1,000 Places to See Before You Die By Patricia Schultz
Sooke Harbour House, British Columbia, on page 920
Generally the fragility of our life is something we are aware of but don’t talk about,” Schultz continues. “The title was meant to be forceful. With travel, people wait until they retire or until the kids leave. And by then, it’s too late. You wake up and you are 90. There is only one thing we are assured of in life, it’s that you will die. This encourages you to squeeze in as much travel as you can before you kick the proverbial bucket.”
Schultz decided to only include entries in the book for places she had been, which meant years of travel and research
Schultz says she hopes that her work can shift American attitudes towards travel. With the economy still weak and workers concerned about their job security, taking vacation time can feel risky or excessive. But, Schultz says, we only have one life, and it is worth using it to see the world.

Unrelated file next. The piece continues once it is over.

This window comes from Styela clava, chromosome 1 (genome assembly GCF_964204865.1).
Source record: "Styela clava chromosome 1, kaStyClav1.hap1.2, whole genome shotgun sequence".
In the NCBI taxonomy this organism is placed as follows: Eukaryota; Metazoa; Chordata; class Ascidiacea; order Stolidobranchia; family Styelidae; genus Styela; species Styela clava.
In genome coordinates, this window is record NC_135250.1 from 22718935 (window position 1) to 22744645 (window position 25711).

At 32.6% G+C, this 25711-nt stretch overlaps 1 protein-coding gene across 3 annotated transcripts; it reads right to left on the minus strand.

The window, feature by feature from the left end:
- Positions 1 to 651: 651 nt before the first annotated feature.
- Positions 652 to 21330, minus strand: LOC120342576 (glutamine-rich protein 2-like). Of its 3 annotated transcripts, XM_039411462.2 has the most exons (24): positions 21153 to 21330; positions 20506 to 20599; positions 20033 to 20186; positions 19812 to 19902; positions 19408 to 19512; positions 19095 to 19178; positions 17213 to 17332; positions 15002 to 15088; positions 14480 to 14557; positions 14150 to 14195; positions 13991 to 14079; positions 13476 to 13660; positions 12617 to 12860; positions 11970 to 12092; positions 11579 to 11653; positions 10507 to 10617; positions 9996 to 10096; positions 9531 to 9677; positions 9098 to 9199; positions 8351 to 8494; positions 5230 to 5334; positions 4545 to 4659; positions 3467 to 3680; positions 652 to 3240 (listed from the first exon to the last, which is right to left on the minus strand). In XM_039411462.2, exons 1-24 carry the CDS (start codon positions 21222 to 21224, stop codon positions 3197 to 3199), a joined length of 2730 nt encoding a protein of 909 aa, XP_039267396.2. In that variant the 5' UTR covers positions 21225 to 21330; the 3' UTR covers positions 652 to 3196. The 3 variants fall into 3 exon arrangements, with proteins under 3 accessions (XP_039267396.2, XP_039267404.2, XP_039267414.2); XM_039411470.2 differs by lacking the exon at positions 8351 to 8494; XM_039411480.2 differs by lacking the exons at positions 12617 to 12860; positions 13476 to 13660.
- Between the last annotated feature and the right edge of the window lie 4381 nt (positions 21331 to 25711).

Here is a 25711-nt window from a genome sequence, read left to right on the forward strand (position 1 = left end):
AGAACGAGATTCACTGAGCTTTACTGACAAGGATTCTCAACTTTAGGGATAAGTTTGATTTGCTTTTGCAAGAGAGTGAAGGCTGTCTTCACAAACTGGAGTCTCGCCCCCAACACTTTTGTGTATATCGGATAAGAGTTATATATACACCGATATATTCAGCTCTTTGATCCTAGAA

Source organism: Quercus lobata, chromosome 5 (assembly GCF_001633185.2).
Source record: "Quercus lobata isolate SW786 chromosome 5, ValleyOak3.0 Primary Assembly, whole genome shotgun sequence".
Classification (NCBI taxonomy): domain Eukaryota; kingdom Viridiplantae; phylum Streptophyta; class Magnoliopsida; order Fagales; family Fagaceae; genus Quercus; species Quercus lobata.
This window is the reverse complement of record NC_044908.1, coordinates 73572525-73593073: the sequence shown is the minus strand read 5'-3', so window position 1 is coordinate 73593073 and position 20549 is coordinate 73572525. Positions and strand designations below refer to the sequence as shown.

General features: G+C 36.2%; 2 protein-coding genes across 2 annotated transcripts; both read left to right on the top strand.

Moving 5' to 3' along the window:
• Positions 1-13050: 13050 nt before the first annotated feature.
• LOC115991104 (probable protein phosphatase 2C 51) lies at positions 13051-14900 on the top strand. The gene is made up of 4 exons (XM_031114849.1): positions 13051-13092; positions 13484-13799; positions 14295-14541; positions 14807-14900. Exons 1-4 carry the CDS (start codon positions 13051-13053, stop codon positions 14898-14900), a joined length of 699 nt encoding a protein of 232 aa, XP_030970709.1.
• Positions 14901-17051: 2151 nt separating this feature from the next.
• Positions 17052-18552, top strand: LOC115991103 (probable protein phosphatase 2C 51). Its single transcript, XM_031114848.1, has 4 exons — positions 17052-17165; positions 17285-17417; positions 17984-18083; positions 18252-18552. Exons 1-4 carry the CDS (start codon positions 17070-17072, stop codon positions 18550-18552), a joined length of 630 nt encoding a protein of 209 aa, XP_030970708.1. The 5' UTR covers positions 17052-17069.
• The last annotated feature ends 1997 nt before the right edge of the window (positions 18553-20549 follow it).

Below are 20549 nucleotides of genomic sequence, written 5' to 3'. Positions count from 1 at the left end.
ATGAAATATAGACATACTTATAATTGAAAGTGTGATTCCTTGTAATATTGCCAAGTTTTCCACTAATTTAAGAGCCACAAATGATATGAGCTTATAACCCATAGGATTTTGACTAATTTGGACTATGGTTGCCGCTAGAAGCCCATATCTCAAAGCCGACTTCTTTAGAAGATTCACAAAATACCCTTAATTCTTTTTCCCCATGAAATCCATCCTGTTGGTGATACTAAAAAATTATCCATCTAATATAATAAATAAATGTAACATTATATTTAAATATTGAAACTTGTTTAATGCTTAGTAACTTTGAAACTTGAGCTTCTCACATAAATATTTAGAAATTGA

“If you really want it to happen, you make it happen. You don’t need a new flat screen every two years. You don’t need new car every ten years. People lock themselves into routines, and what they end up seeing of the world is so small and limited. I think its about priorities. I can’t tell you how many times I rented out my apartment, sometimes for two weeks or a month at a time. I did not have a sofa for years, because I was never home to sit on it. My priority was to buy an air ticket to get me almost anywhere. If you do your homework, there’s no reason you can’t find a cheap hotel and make inexpensive trips happen.”